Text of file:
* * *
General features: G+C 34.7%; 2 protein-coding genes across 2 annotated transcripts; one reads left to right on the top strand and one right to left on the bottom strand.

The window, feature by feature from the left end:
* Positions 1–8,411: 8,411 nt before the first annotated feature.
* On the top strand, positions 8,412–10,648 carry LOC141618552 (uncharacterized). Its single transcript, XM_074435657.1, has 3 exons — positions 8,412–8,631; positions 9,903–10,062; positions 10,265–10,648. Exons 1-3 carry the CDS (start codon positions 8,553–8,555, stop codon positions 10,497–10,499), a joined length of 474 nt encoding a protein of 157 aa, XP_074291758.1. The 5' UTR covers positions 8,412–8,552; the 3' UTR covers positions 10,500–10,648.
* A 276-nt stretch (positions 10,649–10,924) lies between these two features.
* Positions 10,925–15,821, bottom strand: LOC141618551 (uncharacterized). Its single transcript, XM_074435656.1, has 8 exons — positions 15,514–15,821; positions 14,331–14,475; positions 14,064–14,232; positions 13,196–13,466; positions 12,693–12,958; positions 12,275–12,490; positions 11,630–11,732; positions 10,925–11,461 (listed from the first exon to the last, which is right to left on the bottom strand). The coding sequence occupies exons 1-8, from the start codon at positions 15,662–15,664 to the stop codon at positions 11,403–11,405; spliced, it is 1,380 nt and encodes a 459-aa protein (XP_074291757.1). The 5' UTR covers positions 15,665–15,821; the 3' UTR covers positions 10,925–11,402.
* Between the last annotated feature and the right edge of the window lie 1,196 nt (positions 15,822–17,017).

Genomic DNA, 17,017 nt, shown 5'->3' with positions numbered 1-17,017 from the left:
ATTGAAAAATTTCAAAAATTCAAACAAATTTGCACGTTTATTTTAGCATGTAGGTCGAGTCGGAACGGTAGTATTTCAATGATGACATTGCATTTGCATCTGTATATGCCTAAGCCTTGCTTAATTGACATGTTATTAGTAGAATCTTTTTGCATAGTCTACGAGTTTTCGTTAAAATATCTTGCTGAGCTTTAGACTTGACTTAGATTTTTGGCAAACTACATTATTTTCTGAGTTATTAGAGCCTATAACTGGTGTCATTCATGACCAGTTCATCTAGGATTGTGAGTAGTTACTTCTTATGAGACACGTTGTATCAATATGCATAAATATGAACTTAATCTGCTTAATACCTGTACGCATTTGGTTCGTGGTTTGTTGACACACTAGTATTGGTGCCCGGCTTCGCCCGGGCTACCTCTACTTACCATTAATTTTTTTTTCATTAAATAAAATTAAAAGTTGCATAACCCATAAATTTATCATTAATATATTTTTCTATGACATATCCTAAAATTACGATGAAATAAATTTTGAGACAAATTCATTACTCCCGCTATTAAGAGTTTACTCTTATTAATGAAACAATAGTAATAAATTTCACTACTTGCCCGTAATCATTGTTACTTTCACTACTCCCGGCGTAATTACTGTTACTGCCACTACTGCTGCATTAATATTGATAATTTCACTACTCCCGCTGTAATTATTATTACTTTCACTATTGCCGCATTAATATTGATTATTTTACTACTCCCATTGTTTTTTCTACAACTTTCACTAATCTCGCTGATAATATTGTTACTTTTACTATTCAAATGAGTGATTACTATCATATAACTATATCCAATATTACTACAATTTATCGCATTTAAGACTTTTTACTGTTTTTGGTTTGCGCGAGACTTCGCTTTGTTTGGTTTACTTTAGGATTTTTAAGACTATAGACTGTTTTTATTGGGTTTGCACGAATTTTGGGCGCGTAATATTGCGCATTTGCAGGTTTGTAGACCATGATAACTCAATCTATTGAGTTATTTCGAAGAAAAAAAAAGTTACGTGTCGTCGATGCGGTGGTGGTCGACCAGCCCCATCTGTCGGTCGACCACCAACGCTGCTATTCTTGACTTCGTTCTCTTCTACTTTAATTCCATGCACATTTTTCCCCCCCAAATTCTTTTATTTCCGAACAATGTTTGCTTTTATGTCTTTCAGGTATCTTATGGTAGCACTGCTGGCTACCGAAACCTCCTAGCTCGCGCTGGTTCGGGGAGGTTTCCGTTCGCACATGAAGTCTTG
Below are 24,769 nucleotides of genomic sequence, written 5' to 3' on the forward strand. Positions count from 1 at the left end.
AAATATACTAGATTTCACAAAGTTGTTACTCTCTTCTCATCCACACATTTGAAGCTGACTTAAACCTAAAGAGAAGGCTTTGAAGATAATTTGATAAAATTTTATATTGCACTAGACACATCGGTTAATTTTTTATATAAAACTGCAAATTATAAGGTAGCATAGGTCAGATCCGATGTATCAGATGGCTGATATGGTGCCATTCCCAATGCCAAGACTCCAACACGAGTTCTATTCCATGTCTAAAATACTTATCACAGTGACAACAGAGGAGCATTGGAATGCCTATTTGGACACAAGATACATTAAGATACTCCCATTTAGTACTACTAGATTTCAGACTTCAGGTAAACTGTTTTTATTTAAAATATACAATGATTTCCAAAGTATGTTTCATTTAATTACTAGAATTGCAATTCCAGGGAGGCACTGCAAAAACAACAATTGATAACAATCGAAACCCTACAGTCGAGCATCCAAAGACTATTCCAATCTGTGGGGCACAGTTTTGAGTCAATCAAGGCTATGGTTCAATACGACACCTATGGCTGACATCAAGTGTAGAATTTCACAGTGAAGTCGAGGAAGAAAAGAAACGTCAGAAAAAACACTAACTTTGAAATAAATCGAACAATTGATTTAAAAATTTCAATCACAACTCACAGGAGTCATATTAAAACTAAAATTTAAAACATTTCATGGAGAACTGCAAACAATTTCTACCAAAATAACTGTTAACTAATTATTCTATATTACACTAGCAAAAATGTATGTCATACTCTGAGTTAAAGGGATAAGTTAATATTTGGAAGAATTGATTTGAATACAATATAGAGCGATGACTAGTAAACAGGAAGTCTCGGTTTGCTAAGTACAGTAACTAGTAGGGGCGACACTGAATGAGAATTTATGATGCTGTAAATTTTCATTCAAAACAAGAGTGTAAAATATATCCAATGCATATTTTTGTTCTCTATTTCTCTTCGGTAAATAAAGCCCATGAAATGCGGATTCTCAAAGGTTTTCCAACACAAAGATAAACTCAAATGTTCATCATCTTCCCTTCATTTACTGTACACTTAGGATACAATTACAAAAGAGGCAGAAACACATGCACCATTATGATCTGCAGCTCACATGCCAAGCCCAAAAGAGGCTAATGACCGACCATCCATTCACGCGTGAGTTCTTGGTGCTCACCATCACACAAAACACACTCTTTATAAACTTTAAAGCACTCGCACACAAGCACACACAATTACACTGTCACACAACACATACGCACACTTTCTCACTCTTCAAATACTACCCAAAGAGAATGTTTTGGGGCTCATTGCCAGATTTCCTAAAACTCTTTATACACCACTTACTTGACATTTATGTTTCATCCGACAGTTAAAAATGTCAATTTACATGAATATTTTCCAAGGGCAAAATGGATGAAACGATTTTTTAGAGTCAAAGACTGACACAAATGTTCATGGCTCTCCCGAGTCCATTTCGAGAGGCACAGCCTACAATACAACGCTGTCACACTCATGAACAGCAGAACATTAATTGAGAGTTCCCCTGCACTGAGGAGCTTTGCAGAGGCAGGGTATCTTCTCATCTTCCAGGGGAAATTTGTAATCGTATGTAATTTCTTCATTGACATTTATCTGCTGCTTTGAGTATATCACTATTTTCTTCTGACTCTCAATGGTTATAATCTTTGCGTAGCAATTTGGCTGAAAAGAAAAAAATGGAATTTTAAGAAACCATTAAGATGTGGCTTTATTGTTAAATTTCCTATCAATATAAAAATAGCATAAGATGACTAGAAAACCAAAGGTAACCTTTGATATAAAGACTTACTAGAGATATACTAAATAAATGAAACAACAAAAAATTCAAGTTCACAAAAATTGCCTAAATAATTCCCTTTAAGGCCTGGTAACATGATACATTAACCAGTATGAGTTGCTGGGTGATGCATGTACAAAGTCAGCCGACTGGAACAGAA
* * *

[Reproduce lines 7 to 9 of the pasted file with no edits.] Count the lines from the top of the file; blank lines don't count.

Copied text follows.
* Between the last annotated feature and the right edge of the window lie 1,196 nt (positions 15,822–17,017).

Genomic DNA, 17,017 nt, shown 5'->3' with positions numbered 1-17,017 from the left:
ATTGAAAAATTTCAAAAATTCAAACAAATTTGCACGTTTATTTTAGCATGTAGGTCGAGTCGGAACGGTAGTATTTCAATGATGACATTGCATTTGCATCTGTATATGCCTAAGCCTTGCTTAATTGACATGTTATTAGTAGAATCTTTTTGCATAGTCTACGAGTTTTCGTTAAAATATCTTGCTGAGCTTTAGACTTGACTTAGATTTTTGGCAAACTACATTATTTTCTGAGTTATTAGAGCCTATAACTGGTGTCATTCATGACCAGTTCATCTAGGATTGTGAGTAGTTACTTCTTATGAGACACGTTGTATCAATATGCATAAATATGAACTTAATCTGCTTAATACCTGTACGCATTTGGTTCGTGGTTTGTTGACACACTAGTATTGGTGCCCGGCTTCGCCCGGGCTACCTCTACTTACCATTAATTTTTTTTTCATTAAATAAAATTAAAAGTTGCATAACCCATAAATTTATCATTAATATATTTTTCTATGACATATCCTAAAATTACGATGAAATAAATTTTGAGACAAATTCATTACTCCCGCTATTAAGAGTTTACTCTTATTAATGAAACAATAGTAATAAATTTCACTACTTGCCCGTAATCATTGTTACTTTCACTACTCCCGGCGTAATTACTGTTACTGCCACTACTGCTGCATTAATATTGATAATTTCACTACTCCCGCTGTAATTATTATTACTTTCACTATTGCCGCATTAATATTGATTATTTTACTACTCCCATTGTTTTTTCTACAACTTTCACTAATCTCGCTGATAATATTGTTACTTTTACTATTCAAATGAGTGATTACTATCATATAACTATATCCAATATTACTACAATTTATCGCATTTAAGACTTTTTACTGTTTTTGGTTTGCGCGAGACTTCGCTTTGTTTGGTTTACTTTAGGATTTTTAAGACTATAGACTGTTTTTATTGGGTTTGCACGAATTTTGGGCGCGTAATATTGCGCATTTGCAGGTTTGTAGACCATGATAACTCAATCTATTGAGTTATTTCGAAGAAAAAAAAAGTTACGTGTCGTCGATGCGGTGGTGGTCGACCAGCCCCATCTGTCGGTCGACCACCAACGCTGCTATTCTTGACTTCGTTCTCTTCTACTTTAATTCCATGCACATTTTTCCCCCCCAAATTCTTTTATTTCCGAACAATGTTTGCTTTTATGTCTTTCAGGTATCTTATGGTAGCACTGCTGGCTACCGAAACCTCCTAGCTCGCGCTGGTTCGGGGAGGTTTCCGTTCGCACATGAAGTCTTG